So I escaped as soon as possible before I became the lead story on the five o’clock news and walked the rest of the way to the Ferry Building, only to find out that the 4:45 boat was now scheduled for 5:15.  At this point, I was done. The ferry was no longer a suitable option.

There is simply too much stress involved with catching the ferry. If I leave late and miss my boat, then I have to wait an hour for the next one. At least with BART I know another train is only a few minutes away. No one should experience so much stress at the end of a work day. It’s just not right.

So it looks like I’ll be BARTing in from here on out. Once I move to the other side of the bridge, taking the ferry will no longer be an option either, so if BART ever shuts down like that again, I guess I just take the day off.

How NOT to win a public fight

This was some kind of weekend. Mainly because I was waiting around on pins and needles for word on whether the threatened BART strike was actually going to go down.

Well, waiting around on Sunday afternoon that is. Saturday was spent blissfully as I turn off thoughts of work once I leave the office. There is no fretting over that once I’m out the doors. It helps keep me sane. Plus is the #1 indicator that I am stressed the mess out over the job.

Anywho, this proposed strike. So it would have been the first strike since 1997 and would have CRIPPLED the commute. With an average of 300,000 people taking BART everyday, can you imagine that many more people on the already congested roads heading to San Francisco? I wonder how fast we can get to nowhere. Traffic would be at a stand still. I had to mentally prepare myself to wake up earlier in hopes of getting to work on time. Thankfully, around 6:30pm Sunday evening, we all got word that the strike was off. That an agreement was made between management and the last union holdout, the Amalgamated Transit Union [ATU] Local 1555, and all was now right in the world. Well, depending on the actual union vote later next week.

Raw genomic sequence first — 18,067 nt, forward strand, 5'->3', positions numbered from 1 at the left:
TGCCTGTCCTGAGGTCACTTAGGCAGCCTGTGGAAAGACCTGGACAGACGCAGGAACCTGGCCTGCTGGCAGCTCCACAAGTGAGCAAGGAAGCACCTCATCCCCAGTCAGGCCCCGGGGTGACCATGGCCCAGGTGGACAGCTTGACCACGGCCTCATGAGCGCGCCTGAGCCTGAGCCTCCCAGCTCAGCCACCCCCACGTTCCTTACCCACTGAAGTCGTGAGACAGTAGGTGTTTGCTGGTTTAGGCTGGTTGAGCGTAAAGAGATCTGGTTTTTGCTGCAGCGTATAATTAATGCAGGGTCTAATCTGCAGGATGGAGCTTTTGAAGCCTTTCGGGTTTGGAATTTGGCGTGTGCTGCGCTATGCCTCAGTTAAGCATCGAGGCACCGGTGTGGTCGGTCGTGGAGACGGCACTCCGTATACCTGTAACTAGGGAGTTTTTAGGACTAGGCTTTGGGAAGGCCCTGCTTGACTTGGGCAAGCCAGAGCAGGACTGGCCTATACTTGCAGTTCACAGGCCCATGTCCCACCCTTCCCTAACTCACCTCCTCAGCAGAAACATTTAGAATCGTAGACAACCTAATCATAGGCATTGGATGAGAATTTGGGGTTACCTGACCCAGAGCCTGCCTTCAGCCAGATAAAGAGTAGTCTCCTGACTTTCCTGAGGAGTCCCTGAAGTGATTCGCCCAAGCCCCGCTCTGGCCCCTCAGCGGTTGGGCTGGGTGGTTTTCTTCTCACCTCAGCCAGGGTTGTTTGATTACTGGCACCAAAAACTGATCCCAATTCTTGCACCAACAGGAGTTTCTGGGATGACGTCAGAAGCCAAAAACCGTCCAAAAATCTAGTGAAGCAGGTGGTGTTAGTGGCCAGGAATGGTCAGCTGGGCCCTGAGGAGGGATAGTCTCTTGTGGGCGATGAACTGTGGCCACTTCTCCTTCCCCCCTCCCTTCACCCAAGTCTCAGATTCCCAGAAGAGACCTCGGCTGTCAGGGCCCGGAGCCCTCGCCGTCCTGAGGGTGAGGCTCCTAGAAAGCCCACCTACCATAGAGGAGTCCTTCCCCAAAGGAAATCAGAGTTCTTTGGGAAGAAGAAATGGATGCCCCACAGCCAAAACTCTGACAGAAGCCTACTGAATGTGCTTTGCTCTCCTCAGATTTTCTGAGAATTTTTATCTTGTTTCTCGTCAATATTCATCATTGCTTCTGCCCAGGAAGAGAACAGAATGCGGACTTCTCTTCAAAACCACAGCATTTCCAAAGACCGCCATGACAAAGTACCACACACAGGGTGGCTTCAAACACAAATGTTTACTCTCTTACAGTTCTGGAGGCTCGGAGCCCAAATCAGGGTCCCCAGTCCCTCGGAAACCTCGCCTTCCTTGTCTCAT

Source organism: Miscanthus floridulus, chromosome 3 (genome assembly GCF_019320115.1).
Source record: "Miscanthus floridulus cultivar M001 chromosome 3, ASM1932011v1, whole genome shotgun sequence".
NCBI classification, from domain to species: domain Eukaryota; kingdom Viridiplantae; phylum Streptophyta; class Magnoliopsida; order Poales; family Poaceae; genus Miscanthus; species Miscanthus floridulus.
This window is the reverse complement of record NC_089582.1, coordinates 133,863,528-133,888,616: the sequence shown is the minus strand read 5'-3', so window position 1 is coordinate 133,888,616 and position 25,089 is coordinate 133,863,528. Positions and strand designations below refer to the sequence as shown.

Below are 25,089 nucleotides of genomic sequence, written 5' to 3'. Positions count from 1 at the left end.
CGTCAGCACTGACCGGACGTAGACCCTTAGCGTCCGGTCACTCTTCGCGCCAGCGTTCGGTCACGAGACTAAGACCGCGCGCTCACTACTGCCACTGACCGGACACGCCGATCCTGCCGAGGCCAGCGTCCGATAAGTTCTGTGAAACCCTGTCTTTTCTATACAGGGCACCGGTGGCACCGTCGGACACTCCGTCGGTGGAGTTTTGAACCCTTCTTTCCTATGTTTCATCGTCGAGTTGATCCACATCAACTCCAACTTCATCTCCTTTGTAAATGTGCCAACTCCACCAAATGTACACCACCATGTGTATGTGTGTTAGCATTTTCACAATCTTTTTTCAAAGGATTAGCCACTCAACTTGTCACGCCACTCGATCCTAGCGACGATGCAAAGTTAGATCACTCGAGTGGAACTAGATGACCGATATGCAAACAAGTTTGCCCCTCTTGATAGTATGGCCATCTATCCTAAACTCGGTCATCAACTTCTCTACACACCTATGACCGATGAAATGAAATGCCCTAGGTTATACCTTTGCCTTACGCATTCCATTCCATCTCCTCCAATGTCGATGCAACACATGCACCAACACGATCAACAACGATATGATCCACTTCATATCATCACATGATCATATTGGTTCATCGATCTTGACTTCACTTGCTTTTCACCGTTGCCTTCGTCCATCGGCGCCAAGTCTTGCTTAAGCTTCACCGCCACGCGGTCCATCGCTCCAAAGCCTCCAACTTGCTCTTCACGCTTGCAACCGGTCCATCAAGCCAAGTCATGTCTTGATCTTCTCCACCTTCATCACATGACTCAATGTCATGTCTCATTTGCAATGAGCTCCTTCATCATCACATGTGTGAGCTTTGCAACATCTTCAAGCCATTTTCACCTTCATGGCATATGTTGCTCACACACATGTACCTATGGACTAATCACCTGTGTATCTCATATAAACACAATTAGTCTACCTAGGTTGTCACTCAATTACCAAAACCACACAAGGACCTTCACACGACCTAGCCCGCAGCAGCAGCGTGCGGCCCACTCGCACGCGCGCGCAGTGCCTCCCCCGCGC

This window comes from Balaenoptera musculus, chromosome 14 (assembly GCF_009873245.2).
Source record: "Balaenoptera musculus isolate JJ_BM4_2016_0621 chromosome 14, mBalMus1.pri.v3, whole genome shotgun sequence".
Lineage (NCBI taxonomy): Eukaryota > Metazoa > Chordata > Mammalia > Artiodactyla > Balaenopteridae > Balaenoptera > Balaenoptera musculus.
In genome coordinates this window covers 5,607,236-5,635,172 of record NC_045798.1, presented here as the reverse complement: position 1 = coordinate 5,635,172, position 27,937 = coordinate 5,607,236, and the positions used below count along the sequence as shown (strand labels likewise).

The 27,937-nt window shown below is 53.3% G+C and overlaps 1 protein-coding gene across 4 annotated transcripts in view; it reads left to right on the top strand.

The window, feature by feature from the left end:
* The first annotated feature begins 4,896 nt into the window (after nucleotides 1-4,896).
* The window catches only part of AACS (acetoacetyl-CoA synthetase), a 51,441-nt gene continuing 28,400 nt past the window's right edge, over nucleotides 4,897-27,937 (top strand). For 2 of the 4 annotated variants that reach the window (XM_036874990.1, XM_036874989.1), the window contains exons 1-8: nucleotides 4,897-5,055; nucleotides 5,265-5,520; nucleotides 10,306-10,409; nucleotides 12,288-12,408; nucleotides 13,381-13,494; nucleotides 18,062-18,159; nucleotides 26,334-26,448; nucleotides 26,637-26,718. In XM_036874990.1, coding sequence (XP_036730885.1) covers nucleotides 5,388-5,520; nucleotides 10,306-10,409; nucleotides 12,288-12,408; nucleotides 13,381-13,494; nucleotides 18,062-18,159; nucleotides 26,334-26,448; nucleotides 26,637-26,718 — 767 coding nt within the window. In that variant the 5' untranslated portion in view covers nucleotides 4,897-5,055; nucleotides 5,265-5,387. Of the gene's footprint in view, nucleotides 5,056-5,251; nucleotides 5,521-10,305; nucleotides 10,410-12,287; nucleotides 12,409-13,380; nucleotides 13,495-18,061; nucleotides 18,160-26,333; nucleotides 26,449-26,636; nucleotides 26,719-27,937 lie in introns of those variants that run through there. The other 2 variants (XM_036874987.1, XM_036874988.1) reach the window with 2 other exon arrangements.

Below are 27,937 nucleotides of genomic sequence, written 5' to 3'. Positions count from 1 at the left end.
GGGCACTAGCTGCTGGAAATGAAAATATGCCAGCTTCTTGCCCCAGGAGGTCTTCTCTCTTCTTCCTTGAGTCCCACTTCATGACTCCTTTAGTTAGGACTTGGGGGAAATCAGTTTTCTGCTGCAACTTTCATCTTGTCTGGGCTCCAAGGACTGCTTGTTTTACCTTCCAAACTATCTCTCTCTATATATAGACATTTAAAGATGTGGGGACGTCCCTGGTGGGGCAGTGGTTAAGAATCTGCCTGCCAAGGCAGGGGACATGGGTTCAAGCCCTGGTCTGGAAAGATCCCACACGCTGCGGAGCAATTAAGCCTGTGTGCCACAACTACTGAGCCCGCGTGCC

Anywho, during this little tussle, what stood out to me was how the ATU didn’t stand a chance. Not one tiny iota.

First against them: the general state of the economy.

Sure in a time when money is falling out of the sky, standing firm in your demands for benefits and wage increases and better working conditions are supported but we’re at our financial worst at the moment. People are being furloughed, having their wages and benefits cut or frozen for the foreseeable future or, worse yet, losing their jobs. This is not the time to be upset that you’re being asked to consider a wage freeze, paying a little bit more for your benefits and paying into your retirement pension. Especially not when many of your members make more than the commuters who use your service [wanna see how your salary stacks up? Try it. It’s fun! If you consider getting punched in your stomach fun] and do less work.

Second against them: the other two unions

BART management was able to come to an agreement with the other two unions working with BART, the first and third largest unions in terms of membership. They agreed to management’s contract terms yet the ATU didn’t and continued to threaten a strike. And in a show of union solidarity, the other two unions would honor said strike.

So if the 900 members of the ATU called a strike, thousands of other union employees, who have already agreed to a contract, will be forced out of work. They’d have to take the much lower strike pay and suffer along because one group refused the offered contract. That doesn’t seem fair. And plays nicely for BART management. How you ask?